Build a culture that nurtures productive conflict

488 views

Published on

When it comes to resolving conflict within teams, much of the advice you read is about the conversations that take place in groups. However, educators set the stage for productive conflict by creating the right culture, well before any of those conversations take place. See how three experts establish a culture that encourages productive and healthy conflict.

Published in: Education
0 Comments
0 Likes
Statistics
Notes
  • Be the first to comment

  • Be the first to like this

No Downloads
Views
Total views
488
On SlideShare
0
From Embeds
0
Number of Embeds
4
Actions
Shares
0
Downloads
4
Comments
0
Likes
0
Embeds 0
No embeds

No notes for slide

Build a culture that nurtures productive conflict

  1. 1. Source: Armstrong, A. (2014, Winter). Build a culture that nurtures productive conflict. ToolsforLearningSchools.17(2). (pp. 1-3). Title Body Build a culture that nurtures productive conflict
  2. 2. This presentation is a supplement to the full article. Download more information, resources, and tools to help you implement these ideas in Tools for Learning Schools (Winter, 2014). Available at www.learningforward. org/publications/tools-for-learning- schools. Download the article and accompanying tools
  3. 3. “If you have learned how to disagree without being disagreeable, then you have discovered the secret of getting along – whether it be business, family relations, or life itself.” — Bernard Meltzer
  4. 4. Source: Armstrong, A. (2014, Winter). Build a culture that nurtures productive conflict. ToolsforLearningSchools.17(2). (pp. 1-3). “Everything we do emanates from our‘why,’our deeper purpose for existence. If there is a belief that the kids will do better if the team works together, productive conflict has a healthy place to grow and breathe and thrive. ... It compels us to engage in the productive conflict we need.” -Kenneth Williams Shared purpose
  5. 5. Source: Armstrong, A. (2014, Winter). Build a culture that nurtures productive conflict. ToolsforLearningSchools.17(2). (pp. 1-3). Norms guide the work towards a common goal and move confrontations away from the personal and toward alignment with a school or system’s larger purpose and goals. Norms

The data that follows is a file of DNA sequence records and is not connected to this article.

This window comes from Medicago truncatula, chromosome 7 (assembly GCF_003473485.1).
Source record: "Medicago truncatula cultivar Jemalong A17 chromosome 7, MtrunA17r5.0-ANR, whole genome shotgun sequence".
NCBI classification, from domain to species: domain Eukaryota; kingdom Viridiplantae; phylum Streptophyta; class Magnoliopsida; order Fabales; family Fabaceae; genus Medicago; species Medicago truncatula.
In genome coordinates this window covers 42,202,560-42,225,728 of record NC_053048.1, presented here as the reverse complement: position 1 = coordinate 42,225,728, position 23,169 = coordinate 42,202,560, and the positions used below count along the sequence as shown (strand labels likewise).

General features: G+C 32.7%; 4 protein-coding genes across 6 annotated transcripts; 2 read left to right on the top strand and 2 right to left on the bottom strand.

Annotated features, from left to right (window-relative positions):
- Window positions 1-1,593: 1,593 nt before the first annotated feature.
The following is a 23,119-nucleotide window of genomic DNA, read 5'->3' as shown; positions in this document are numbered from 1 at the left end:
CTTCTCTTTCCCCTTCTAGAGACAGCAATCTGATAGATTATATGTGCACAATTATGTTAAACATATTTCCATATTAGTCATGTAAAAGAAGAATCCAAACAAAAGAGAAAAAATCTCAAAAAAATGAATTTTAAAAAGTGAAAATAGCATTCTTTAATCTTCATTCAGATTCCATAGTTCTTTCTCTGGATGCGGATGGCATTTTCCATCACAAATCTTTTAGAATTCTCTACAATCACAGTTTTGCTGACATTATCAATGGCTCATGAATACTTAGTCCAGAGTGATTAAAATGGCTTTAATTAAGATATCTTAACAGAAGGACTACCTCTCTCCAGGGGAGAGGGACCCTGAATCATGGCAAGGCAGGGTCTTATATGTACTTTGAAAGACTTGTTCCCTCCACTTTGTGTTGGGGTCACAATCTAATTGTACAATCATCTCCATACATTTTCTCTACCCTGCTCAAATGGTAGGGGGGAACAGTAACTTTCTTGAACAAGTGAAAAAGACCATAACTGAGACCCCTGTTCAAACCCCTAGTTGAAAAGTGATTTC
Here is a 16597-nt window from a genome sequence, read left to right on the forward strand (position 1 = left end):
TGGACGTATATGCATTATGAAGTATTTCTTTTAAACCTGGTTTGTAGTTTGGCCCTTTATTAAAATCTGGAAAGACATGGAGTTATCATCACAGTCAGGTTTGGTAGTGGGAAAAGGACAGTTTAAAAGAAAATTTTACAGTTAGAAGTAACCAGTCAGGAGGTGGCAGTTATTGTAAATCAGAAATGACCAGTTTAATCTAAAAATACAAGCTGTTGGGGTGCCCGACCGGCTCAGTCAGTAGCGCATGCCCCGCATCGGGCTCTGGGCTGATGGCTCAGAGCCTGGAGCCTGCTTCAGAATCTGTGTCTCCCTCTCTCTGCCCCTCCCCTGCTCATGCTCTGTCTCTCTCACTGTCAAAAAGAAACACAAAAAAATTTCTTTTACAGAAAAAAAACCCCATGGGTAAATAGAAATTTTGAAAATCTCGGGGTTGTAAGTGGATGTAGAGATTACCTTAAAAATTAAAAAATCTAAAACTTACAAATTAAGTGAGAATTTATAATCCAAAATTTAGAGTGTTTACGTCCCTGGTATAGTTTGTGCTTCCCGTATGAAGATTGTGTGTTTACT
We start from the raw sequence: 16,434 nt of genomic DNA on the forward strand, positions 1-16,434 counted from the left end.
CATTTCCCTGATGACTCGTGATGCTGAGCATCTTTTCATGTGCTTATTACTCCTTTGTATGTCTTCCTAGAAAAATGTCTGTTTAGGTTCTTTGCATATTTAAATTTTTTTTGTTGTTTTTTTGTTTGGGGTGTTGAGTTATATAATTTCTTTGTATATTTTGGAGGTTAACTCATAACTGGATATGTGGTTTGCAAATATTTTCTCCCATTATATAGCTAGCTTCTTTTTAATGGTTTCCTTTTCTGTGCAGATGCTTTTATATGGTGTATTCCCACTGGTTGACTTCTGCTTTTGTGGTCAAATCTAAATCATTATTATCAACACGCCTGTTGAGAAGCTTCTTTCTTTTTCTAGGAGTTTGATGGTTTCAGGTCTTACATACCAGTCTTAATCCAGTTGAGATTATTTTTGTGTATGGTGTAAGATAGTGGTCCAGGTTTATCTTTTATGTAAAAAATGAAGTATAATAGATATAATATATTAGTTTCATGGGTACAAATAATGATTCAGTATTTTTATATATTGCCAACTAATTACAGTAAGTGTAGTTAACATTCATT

6. 6. Source: Armstrong, A. (2014, Winter). Build a culture that nurtures productive conflict. ToolsforLearningSchools.17(2). (pp. 1-3). What happens when someone violates a norm? Use accountability protocols to • Depersonalize accountability; • Create consistency; • Establish predictability; and • Hold each other accountable in a respectful and dignified manner. Accountability protocols
  7. 7. Source: Armstrong, A. (2014, Winter). Build a culture that nurtures productive conflict. ToolsforLearningSchools.17(2). (pp. 1-3). Strong communication creates cultures that facilitate productive conflicts. Include teacher and principal voice. Clear communication
  8. 8. Source: Armstrong, A. (2014, Winter). Build a culture that nurtures productive conflict. ToolsforLearningSchools.17(2). (pp. 1-3). Leadership outlook and perspective is important — a negative attitude will trickle down. Positive conflict • Spurs innovation; • Brings disparate ideas together; and • Helps mitigate risk. Positive attitude
  9. 9. Source: Armstrong, A. (2014, Winter). Build a culture that nurtures productive conflict. ToolsforLearningSchools.17(2). (pp. 1-3). Be open to perspectives that may bring alternative ideas, even if they do not come from someone traditionally thought of as an“expert.” Valued contributions
  10. 10. Learn more with Learn more about professional learning at all levels of education with Learning Forward, an international nonprofit association of learning educators: www.learningforward.org Membership in Learning Forward gives you access to a wide range of publications, tools, and opportunities to advance professional learning for student success.

×